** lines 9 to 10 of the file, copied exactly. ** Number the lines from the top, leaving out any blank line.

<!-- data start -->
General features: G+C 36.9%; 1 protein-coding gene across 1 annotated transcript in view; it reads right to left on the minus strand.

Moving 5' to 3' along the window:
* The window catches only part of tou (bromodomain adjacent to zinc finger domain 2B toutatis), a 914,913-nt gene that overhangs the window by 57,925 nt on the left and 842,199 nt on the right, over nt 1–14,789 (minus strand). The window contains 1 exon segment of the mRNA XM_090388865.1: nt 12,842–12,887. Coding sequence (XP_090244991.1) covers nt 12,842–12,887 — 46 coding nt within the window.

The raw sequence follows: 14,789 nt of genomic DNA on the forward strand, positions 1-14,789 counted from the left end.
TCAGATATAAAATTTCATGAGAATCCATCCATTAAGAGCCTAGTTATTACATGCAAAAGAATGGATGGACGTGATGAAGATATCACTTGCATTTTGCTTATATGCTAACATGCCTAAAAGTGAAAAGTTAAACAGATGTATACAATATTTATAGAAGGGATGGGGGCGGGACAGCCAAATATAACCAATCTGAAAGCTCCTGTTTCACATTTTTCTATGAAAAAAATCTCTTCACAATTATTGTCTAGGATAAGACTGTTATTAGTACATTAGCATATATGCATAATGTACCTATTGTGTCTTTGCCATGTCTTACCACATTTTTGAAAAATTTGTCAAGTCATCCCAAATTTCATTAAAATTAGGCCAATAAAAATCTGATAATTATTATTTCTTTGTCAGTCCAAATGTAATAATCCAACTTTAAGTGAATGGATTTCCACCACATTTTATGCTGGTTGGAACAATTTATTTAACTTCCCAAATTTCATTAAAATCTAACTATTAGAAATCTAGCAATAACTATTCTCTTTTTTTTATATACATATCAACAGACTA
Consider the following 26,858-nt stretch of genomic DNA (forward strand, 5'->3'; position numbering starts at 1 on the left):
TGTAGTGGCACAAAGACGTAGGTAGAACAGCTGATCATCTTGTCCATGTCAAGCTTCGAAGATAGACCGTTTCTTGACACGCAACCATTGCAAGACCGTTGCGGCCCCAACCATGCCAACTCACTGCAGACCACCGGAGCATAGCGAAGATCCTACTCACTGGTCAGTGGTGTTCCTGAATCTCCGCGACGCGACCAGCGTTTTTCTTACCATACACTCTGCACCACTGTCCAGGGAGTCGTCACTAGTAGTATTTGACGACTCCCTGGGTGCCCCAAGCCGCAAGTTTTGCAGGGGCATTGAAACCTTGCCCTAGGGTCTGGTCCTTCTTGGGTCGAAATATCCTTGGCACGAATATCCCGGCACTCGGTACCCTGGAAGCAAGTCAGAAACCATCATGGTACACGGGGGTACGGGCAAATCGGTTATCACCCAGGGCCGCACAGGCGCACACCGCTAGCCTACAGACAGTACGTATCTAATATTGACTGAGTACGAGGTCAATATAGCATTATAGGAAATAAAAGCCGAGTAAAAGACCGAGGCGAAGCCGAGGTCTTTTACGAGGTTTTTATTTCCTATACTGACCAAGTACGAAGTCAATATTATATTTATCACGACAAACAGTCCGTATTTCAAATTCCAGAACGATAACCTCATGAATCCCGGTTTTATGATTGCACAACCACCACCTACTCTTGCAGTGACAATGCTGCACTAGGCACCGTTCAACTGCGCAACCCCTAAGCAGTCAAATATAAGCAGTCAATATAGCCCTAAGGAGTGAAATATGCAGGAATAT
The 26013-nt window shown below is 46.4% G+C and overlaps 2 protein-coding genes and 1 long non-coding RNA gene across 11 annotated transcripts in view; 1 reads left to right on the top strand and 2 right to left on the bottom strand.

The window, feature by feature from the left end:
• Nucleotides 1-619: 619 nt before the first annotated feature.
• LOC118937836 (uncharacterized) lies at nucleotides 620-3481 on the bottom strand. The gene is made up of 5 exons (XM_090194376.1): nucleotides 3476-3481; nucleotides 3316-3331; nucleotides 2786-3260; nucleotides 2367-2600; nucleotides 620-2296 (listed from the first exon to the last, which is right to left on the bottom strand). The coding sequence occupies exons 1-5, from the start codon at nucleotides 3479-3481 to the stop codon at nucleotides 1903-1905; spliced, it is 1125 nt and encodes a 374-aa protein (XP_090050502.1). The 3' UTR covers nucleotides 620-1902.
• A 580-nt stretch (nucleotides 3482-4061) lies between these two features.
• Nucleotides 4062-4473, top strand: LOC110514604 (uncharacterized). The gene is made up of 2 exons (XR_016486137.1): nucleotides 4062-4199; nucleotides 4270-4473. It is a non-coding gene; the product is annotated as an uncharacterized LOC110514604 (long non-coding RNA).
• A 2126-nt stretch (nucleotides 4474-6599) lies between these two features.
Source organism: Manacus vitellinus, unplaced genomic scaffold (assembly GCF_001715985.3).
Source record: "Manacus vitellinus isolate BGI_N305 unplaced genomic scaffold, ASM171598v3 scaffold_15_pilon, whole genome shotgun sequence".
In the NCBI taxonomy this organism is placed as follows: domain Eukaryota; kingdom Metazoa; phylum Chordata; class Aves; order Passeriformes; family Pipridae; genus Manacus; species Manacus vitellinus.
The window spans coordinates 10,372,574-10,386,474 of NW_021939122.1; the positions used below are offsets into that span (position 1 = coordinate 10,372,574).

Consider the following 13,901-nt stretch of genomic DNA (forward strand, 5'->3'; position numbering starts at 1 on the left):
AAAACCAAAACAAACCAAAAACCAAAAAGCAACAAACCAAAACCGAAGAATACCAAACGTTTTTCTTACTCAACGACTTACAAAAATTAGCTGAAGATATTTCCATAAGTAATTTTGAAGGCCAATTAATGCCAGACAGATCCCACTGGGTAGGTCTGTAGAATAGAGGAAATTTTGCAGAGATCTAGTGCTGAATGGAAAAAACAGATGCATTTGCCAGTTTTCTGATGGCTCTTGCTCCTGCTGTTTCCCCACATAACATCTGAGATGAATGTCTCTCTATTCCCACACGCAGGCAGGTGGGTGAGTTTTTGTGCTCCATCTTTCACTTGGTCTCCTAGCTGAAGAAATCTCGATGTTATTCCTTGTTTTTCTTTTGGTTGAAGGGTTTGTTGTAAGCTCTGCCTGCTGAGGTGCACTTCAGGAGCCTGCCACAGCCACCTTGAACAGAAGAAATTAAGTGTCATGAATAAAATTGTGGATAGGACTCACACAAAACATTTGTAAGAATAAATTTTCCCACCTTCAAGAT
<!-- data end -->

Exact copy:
The window, feature by feature from the left end:
• Nucleotides 1-619: 619 nt before the first annotated feature.